Drawing Hands is a lithograph by the Dutch artist M. C. Escher first printed in January 1948. It depicts a sheet of paper out of which, from wrists that remain flat on the page, two hands rise, facing each other and in the paradoxical act of drawing one another into existence. Although Escher used paradoxes in his works often, this is one of the most obvious examples.
|Artist||M. C. Escher|
|Dimensions||28.2 cm × 33.2 cm (11.1 in × 13.1 in)|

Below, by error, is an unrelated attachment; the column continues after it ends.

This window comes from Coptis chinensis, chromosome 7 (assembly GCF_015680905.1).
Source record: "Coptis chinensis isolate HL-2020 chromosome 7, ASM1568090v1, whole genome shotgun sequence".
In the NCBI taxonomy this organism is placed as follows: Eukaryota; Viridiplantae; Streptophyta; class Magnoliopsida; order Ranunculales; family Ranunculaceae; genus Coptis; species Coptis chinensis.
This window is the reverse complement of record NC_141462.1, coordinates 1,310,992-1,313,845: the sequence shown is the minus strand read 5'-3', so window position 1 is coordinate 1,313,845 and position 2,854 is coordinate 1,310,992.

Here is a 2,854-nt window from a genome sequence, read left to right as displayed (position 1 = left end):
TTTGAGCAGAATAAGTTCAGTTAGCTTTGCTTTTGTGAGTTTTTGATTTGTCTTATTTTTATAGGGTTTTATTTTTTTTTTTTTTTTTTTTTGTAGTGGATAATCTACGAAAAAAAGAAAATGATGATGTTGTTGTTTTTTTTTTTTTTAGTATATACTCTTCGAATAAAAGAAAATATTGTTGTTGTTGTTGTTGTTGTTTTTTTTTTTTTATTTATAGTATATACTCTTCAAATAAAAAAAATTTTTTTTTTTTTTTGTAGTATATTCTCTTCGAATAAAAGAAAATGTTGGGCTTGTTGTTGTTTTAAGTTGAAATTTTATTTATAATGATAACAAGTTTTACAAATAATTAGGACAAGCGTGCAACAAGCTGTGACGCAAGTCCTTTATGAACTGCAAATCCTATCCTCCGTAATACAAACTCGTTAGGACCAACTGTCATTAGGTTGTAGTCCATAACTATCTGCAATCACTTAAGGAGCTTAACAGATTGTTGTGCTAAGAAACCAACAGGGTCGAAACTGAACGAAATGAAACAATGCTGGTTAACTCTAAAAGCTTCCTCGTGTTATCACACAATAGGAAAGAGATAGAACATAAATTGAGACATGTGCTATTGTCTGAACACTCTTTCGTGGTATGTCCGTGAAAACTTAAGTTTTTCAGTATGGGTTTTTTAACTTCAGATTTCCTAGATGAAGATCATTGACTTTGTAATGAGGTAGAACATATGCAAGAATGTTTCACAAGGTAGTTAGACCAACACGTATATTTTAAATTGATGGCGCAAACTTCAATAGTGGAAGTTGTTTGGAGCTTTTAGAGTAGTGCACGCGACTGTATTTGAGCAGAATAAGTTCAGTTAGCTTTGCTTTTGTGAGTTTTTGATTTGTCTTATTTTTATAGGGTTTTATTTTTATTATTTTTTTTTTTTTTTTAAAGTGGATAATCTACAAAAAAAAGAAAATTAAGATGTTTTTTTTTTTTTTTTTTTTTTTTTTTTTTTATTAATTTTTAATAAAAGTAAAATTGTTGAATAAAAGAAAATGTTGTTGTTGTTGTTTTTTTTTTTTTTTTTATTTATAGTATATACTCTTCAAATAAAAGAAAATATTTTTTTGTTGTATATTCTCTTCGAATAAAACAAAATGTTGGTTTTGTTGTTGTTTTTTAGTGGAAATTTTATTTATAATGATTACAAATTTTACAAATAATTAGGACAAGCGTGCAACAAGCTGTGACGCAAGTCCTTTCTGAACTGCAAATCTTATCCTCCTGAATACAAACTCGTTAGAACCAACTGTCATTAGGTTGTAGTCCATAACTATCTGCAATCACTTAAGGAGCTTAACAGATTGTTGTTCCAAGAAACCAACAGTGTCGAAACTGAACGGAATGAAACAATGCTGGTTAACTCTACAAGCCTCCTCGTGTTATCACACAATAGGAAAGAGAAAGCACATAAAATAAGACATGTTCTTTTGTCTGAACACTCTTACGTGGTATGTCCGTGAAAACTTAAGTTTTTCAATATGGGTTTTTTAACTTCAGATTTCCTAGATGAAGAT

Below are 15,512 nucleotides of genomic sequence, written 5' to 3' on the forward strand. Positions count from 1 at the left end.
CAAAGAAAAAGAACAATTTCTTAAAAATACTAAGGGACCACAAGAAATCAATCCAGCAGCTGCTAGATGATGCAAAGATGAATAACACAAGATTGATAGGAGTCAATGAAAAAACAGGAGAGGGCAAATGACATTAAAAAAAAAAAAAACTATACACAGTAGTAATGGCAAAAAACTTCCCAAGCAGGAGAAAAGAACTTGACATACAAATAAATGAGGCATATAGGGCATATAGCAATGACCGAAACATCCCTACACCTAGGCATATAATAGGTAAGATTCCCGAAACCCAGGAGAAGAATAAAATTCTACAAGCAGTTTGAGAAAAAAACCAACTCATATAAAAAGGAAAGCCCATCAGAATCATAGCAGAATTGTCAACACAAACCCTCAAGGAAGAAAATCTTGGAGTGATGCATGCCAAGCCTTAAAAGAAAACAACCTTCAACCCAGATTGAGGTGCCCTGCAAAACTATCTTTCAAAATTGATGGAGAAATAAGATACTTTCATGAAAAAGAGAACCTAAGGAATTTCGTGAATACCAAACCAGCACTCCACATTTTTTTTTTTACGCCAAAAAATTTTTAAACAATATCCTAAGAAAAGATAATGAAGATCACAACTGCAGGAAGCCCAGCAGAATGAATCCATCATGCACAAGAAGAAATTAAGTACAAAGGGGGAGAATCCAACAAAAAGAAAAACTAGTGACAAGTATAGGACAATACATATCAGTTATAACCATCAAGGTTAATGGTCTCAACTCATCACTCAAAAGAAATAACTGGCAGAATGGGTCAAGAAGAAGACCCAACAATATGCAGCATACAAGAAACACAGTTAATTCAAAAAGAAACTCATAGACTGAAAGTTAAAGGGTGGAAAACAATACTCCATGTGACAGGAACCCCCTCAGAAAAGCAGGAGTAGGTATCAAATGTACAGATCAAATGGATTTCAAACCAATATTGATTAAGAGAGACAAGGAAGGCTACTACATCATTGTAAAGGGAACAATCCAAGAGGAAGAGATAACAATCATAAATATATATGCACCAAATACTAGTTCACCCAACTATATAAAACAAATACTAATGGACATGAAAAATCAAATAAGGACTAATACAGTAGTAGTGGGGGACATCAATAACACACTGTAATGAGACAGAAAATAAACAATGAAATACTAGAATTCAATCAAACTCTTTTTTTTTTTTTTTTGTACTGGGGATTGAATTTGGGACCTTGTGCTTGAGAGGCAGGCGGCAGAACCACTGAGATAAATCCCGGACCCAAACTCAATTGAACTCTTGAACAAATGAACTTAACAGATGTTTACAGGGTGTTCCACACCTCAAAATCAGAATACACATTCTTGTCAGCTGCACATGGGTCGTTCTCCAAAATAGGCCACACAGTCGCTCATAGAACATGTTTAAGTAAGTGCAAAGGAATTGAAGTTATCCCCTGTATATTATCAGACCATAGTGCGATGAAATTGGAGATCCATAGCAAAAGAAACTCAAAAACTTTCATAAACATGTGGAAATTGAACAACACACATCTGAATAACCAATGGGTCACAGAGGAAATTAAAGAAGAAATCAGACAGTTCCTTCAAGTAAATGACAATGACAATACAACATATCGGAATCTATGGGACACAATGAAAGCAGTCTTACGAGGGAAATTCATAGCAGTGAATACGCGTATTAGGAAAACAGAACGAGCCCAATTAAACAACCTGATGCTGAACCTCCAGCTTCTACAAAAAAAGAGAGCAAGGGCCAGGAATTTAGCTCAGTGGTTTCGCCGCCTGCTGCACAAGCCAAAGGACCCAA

It is referenced in the book Gödel, Escher, Bach, by Douglas Hofstadter, who calls it an example of a strange loop. It is also used in Structure and Interpretation of Computer Programs by Harold Abelson and Gerald Jay Sussman as an allegory for the eval and apply functions of programming language interpreters in computer science, which feed each other.
Drawing Hands has been referenced and copied many times by artists in different ways. One common tribute in tech culture is to draw robot hands drawing or building each other or human hands and robot hands drawing each other.